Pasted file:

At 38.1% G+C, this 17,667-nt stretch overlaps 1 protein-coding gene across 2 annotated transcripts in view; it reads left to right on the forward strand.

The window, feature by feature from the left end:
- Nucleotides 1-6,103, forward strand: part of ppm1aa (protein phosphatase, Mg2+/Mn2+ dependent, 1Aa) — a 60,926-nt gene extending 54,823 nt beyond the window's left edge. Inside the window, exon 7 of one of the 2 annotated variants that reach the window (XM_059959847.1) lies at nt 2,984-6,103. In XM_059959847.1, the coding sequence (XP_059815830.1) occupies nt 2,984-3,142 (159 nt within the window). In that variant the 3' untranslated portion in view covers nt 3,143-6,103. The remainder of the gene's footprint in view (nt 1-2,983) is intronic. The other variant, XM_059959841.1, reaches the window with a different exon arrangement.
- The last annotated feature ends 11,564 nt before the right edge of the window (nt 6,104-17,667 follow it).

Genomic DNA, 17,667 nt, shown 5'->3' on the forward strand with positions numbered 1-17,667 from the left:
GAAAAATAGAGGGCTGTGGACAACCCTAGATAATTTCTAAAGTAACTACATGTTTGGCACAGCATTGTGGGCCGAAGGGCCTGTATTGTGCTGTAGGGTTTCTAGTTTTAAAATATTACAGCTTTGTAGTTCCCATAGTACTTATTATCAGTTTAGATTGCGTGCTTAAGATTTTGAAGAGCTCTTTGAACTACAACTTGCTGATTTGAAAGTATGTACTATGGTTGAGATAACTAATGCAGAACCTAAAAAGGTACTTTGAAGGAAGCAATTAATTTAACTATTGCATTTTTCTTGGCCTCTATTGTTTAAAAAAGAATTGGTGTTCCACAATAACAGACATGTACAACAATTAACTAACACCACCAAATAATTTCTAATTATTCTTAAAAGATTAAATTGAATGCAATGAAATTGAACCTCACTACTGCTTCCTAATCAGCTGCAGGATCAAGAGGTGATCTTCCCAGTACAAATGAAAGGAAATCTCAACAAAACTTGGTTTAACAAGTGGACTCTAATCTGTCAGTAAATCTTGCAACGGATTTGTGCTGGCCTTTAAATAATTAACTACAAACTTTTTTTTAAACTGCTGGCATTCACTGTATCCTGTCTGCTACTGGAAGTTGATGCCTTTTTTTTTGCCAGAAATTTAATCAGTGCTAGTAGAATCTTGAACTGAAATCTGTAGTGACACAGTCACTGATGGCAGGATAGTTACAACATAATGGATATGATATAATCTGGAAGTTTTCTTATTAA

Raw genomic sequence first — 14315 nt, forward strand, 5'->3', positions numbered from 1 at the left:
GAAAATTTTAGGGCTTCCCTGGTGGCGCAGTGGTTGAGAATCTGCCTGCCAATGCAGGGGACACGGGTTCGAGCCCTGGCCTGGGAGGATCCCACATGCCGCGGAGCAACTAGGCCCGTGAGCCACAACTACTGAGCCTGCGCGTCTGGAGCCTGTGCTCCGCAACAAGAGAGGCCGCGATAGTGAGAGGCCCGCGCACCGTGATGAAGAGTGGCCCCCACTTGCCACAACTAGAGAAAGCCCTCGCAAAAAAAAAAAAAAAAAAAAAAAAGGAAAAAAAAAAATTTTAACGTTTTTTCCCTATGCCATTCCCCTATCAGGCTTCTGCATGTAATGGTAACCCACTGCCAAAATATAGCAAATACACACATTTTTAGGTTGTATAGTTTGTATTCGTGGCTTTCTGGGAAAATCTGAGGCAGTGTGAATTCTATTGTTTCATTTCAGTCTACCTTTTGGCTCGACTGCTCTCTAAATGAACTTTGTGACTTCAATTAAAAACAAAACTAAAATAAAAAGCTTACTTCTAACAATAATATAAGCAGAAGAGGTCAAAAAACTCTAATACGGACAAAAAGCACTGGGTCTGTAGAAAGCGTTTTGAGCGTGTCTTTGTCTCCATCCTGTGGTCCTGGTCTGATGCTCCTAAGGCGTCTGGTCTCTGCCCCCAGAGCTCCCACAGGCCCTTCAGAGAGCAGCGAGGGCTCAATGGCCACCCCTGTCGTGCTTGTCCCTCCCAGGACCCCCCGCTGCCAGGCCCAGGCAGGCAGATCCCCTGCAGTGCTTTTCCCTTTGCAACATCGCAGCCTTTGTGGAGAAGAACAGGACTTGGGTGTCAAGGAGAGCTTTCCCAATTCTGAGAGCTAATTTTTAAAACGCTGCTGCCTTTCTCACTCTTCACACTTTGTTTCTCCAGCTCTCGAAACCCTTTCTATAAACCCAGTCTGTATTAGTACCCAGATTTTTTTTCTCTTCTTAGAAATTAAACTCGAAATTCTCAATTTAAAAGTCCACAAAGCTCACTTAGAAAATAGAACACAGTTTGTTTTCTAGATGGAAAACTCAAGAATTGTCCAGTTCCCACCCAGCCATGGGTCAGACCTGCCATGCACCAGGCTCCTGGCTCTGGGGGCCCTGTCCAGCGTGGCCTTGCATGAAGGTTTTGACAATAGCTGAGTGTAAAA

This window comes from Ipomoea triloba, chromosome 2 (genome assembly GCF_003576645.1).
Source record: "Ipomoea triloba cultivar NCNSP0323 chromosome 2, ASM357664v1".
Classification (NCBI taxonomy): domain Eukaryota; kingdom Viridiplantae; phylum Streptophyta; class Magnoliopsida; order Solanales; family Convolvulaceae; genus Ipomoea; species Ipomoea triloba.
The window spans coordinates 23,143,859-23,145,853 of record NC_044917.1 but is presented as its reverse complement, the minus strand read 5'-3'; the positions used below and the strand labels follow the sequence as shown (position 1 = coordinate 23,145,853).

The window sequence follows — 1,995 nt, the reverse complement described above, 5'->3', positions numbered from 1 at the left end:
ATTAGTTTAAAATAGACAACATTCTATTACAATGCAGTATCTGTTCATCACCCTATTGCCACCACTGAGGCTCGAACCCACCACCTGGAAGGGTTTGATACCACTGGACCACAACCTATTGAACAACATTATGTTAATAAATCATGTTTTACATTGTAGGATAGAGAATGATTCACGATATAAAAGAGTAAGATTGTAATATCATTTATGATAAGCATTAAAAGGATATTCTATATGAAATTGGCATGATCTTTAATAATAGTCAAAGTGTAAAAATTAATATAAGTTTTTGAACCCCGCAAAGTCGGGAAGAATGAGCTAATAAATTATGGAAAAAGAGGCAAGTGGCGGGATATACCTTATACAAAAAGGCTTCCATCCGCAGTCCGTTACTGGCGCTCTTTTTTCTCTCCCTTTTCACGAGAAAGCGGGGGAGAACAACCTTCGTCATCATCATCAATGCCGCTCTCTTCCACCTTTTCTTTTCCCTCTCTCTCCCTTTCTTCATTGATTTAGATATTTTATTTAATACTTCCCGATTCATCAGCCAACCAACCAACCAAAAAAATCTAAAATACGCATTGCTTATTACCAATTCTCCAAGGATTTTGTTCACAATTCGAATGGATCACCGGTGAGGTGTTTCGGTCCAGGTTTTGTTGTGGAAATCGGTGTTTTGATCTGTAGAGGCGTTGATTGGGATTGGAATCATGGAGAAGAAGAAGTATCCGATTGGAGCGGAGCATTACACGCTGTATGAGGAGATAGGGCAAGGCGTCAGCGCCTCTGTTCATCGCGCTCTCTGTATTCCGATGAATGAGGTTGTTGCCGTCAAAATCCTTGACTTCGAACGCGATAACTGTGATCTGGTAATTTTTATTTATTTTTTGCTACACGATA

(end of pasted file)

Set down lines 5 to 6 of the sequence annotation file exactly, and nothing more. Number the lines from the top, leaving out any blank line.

Genomic DNA, 17,667 nt, shown 5'->3' on the forward strand with positions numbered 1-17,667 from the left:
GAAAAATAGAGGGCTGTGGACAACCCTAGATAATTTCTAAAGTAACTACATGTTTGGCACAGCATTGTGGGCCGAAGGGCCTGTATTGTGCTGTAGGGTTTCTAGTTTTAAAATATTACAGCTTTGTAGTTCCCATAGTACTTATTATCAGTTTAGATTGCGTGCTTAAGATTTTGAAGAGCTCTTTGAACTACAACTTGCTGATTTGAAAGTATGTACTATGGTTGAGATAACTAATGCAGAACCTAAAAAGGTACTTTGAAGGAAGCAATTAATTTAACTATTGCATTTTTCTTGGCCTCTATTGTTTAAAAAAGAATTGGTGTTCCACAATAACAGACATGTACAACAATTAACTAACACCACCAAATAATTTCTAATTATTCTTAAAAGATTAAATTGAATGCAATGAAATTGAACCTCACTACTGCTTCCTAATCAGCTGCAGGATCAAGAGGTGATCTTCCCAGTACAAATGAAAGGAAATCTCAACAAAACTTGGTTTAACAAGTGGACTCTAATCTGTCAGTAAATCTTGCAACGGATTTGTGCTGGCCTTTAAATAATTAACTACAAACTTTTTTTTAAACTGCTGGCATTCACTGTATCCTGTCTGCTACTGGAAGTTGATGCCTTTTTTTTTGCCAGAAATTTAATCAGTGCTAGTAGAATCTTGAACTGAAATCTGTAGTGACACAGTCACTGATGGCAGGATAGTTACAACATAATGGATATGATATAATCTGGAAGTTTTCTTATTAA